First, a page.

What went wrong with capitalism? I’m sure all of you fellows knew what went wrong, do I even need to answer that? Your previous thinker mentors, among economists and sociologists, forewarned you all of the forthcoming demise of capitalism, but you paid nary an attention to those brilliant minds as you were so engrossed in your ‘conspicuous consumption’, behaving more like some infantile EATERS or as anthropoids rather than as thinking and spiritually evolving humans. You are all very much human, so please consistently behave like one, and begin by listening to the Inner Voice of your conscience, for that voice is your soul’s.
Let me summarize the diagnostics, forewarnings and/or prophecies of our thinker mentors from the West, and I’d stress WEST because there are some other thinker mentors from the EAST and SOUTH whose peregrinations are so recondite they are not so easily digestible. Let me just stress the WEST as this is what is common to us all. So let me re-echo the thinkers and their theories:
• Karl Marx & Friedrich Engels: The internal contradictions between the private nature of capital (ownership of means of production) and the social nature of production. The ‘crisis of overproduction’ and the ‘law of the falling rate of profit’ are attendant patterns. Social revolution results, then the alternative society will be constructed.
• Max Weber: Industrial capitalism’s granite product, the bureaucracy, led to dehumanization. He never forecast though whether this dehumanizing system can be sustained—but please read between the lines. (His contemporary Emile Durkheim had a similar observation about ‘anomie’ or normless state of urban/industrial society.)
• Thorsten Veblen: The end-phase of industrial capitalism is markedly pathological. ‘Conspicuous consumption’ is the disease of this phase, the toxic behavior from the ruling class that later filtered down to the emerging middle class.
• Joseph Schumpeter: The internal contradiction between the desire for profit and the revolutionary character of innovation. The demise of capitalism will see the possibility of the technical class taking over society and build that alternative system later.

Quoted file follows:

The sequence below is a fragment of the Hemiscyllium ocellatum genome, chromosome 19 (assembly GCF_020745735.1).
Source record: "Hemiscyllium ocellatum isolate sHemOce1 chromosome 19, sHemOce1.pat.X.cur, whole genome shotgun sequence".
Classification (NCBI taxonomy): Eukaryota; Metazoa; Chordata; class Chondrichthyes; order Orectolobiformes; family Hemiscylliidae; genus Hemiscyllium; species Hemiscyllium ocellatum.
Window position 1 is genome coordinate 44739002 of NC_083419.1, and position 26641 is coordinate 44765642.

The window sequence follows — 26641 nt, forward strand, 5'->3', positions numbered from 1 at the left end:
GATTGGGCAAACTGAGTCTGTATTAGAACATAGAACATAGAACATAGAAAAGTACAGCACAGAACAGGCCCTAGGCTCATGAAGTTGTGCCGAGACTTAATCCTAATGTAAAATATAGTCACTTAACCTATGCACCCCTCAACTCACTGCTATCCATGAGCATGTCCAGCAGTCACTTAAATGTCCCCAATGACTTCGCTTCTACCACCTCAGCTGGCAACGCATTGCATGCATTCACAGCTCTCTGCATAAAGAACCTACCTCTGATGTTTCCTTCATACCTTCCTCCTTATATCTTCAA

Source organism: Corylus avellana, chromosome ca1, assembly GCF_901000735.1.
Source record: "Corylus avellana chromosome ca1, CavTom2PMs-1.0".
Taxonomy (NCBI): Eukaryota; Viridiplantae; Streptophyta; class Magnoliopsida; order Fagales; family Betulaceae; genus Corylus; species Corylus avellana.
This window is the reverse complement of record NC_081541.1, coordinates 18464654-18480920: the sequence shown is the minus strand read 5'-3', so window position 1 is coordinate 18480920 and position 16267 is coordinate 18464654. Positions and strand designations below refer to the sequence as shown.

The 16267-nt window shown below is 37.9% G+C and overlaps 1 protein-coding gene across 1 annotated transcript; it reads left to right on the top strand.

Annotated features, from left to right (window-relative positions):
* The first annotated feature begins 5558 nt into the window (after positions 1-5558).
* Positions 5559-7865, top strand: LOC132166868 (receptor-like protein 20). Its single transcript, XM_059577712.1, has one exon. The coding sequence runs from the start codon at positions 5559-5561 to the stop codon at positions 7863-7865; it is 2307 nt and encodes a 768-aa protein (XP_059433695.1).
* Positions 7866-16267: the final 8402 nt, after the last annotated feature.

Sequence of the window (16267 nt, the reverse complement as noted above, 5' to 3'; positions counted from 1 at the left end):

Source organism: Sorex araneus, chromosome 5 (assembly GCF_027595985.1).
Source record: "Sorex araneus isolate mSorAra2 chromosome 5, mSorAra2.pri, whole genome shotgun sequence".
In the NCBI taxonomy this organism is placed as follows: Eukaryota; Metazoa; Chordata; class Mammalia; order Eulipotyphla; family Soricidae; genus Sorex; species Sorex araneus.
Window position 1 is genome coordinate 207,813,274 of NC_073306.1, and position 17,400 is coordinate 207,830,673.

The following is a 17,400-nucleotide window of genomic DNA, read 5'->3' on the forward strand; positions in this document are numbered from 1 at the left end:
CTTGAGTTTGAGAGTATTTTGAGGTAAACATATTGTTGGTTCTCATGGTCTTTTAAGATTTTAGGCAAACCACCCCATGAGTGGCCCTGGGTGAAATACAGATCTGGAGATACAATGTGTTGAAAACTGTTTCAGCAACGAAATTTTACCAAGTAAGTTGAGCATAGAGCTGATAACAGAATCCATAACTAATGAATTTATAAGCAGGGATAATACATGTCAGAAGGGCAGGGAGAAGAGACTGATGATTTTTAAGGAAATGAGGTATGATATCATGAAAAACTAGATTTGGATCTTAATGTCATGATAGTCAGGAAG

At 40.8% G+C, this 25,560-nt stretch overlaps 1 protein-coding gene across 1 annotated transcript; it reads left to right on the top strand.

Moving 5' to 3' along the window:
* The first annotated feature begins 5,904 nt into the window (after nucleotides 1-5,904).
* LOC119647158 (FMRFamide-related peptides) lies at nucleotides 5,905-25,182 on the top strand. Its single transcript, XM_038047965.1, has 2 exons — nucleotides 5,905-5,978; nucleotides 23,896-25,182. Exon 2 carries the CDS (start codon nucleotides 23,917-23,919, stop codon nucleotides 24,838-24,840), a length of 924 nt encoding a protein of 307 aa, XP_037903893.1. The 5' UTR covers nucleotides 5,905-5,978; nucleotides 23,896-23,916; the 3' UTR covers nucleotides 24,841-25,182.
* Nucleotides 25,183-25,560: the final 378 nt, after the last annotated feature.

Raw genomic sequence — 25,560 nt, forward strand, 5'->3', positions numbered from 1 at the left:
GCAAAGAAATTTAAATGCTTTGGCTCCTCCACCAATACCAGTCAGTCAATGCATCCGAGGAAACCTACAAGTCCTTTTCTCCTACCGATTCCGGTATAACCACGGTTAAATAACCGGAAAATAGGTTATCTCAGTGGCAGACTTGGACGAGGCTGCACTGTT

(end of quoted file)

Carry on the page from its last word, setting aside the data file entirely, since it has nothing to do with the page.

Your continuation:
• Daniel Bell: The ‘post-industrial’ society had already been born right inside capitalism. A distinct modality in itself, post-industrialism will eventually prevail in a system that isn’t capitalist (or money economy) but rather knowledge-based. The ‘service worker’ had arrived on the social landscape, the prototype class of the future.
• Theodore Adorno, Jurgen Habermas, Herbert Marcuse: ‘Late’ capital is characterized by the pervasiveness of ‘instrumental reason’, where reason is used to justify the non-rational (‘madness’ in Foucault’s argot), where state planning/intervention was infused into a system that scorned intervention.
• Alvin Toffler: Both capitalism and socialism are based on hoarding, both are variants of the same industrial society of yesteryears, both are based on ‘2nd wave’ capital-intensive technologies and non-renewable energy sources. The ‘post-industrial’ society is altogether distinct, isn’t based on hoarding, production-consumption (‘prosumer’) is based on ‘3rd wave’ knowledge-intensive technologies and renewable energy sources, knowledge cannot be hoarded.
I need not articulate further, do I? They all converged on one theme: capitalism is transitory, it bred social maladies (alienation, dehumanization, anomie, conspicuous consumption,…), is systemically flawed, and will be dismantled at sometime in the future.
No matter how delimited their theories maybe, as they all proceeded from certain perspectives (they were all ‘paradigm’-based in the jargon of Thomas Kuhn), they all proclaimed—in either tacit or explicit fashion—the coming demise of the system. They weren’t as silly as Fukuyama who popularized seemingly ‘satanic verses’ (distorted precepts) about a non-changing, permanent economic landscape called ‘liberal capitalism’, but were rather so adroit at social forecasting that they saw a vision of the future as they were articulating on their empirical observations of the present society.
So, fellows out there, prepare for the months and years ahead. We are headed towards those stormy months, years, maybe even decades. How the future society will come to shape is not easy to forecast. “Something blurs the Force, darkens our sight of the future,” declared a Jedi Master in the Star Wars cinema fame. Let me end right here.
[Writ 22 August 2008, Quezon City, MetroManila.]